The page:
Navigating Epilepsy: The Road Ahead

Educational Assessment of Your Child


If your child has epilepsy, it’s likely that you have a lot of questions and concerns about how this condition may or may not affect their academic development, and about what you can do to ensure your child is learning to his or her highest potential. Although not all children diagnosed with epilepsy will experience learning difficulties, some may.  If they do, this may be a difficult process for children and parents alike and it may cause you concern and worry. However, it is important for you to understand that although your child may have some difficulties, there are many services your child can, and should, receive in order to ensure that they reach their highest potential, despite whatever difficulties they may have.

Locating and securing such services can seem like a complicated and, at times, overwhelming process. So, as a parent, you need to remain informed, organized, and proactive in order to ensure this process runs smoothly and in a timely manner.  The information below will provide you with some initial information regarding how to initiate this process.  In this post, I will simple cover the initial steps of obtaining an initial evaluation of your child, but please stay tuned for what happens after the evaluation is conducted and the status of your child determined.



If your notice that your child struggled during the last academic year, or that he or she did not develop the academic skills expected, you may want to have him or her formally evaluated. Often times, your child’s teacher will notice the potential problems/delays, and will request an evaluation.  However, if they do not, you have the right to.

State law requires school districts to evaluate all children referred for an evaluation. If your child’s teacher did not request such an evaluation, you have the right to request one and the school must conduct this evaluation (or provide a response to your request) within 30 days.  In order to make this request, you must write a letter to the school district requesting such an evaluation.  You should, if possible, be specific about the type of evaluation you think your child needs.  Some possible areas to consider are:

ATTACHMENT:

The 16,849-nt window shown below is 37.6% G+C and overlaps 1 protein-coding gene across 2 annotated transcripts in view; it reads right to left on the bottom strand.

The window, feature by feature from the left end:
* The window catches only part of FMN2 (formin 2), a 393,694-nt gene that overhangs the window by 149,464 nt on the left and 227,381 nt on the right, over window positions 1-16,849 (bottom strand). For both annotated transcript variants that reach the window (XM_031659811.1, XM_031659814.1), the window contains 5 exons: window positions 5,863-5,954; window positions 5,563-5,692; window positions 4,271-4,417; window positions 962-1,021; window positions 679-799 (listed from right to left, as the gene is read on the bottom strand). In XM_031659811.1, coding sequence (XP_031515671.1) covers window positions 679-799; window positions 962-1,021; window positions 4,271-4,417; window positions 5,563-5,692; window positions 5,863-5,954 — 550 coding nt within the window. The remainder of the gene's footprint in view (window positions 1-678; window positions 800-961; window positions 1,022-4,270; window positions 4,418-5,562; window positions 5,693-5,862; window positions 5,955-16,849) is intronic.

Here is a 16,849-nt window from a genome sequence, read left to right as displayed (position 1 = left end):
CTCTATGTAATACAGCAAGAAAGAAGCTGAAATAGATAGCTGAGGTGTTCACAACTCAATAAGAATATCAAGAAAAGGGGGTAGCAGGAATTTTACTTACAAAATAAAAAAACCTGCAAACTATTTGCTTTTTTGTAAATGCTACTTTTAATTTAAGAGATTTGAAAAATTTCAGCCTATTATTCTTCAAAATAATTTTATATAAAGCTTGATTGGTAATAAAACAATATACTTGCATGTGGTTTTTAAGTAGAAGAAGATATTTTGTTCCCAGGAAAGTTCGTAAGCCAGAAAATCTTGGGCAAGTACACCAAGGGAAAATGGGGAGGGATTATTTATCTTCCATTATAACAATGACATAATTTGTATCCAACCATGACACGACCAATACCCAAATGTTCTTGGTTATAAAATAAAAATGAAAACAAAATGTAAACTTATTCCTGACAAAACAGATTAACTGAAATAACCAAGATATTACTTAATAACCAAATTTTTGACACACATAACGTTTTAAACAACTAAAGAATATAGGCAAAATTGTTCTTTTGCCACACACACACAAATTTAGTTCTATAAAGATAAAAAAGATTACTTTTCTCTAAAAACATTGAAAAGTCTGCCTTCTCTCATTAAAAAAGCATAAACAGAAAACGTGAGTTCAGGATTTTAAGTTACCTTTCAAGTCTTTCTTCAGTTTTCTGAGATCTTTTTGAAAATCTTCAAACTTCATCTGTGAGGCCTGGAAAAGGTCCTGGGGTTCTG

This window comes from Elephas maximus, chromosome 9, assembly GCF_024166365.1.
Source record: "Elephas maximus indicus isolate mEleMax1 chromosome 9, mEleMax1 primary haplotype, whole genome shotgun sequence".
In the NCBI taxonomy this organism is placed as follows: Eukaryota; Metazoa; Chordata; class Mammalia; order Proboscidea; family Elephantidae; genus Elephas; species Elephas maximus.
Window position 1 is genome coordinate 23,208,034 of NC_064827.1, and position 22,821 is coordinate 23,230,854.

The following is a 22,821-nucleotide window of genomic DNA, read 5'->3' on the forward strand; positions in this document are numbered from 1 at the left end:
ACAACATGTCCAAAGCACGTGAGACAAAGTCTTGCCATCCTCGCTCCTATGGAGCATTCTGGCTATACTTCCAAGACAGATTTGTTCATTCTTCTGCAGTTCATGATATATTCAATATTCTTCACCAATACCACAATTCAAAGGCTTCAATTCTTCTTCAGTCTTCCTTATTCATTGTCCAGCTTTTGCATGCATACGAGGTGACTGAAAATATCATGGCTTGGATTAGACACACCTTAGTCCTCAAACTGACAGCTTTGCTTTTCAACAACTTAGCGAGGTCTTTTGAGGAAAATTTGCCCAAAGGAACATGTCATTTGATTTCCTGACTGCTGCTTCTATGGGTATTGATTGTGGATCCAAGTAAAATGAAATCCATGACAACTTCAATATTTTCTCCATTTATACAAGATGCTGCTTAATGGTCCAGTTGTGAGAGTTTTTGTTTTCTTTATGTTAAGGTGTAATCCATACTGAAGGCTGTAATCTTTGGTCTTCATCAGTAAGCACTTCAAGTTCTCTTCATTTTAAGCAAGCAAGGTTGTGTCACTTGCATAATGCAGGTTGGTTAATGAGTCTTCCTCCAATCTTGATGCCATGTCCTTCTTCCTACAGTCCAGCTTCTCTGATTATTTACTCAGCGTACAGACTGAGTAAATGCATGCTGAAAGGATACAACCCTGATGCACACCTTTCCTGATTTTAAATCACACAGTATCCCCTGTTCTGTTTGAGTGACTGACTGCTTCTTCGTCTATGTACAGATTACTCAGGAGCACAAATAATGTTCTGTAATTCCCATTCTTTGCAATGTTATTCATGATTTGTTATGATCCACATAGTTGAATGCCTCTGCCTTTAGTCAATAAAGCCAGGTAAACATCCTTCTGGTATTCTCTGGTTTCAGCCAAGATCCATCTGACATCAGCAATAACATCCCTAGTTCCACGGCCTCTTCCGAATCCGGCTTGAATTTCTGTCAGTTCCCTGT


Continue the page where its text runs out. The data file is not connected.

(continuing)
• Psychological Evaluation An assessment of overall intellectual capabilities, including, among others, verbal and non-verbal intelligence, processing speed, attention, concentration, and memory.
  • Educational Assessment– Evaluates specific areas of academic development, including, among others, reading, writing, math, and spelling.
  • Speech and Language Evaluation– As assessment of the child’s language skills, including, among others, receptive language (ability to understand spoken language), expressive language (ability to express him/herself verbally), phonological awareness, and articulation.
  • Occupational Assessment– An evaluation of various aspects of motor skills, including, among others, fine motor skills, visual-motor integration, and sensory integration.
  • Behavioral Observation– This includes an observation of the child’s behavior in her/her current academic setting in order to assess possible behavioral and social concerns.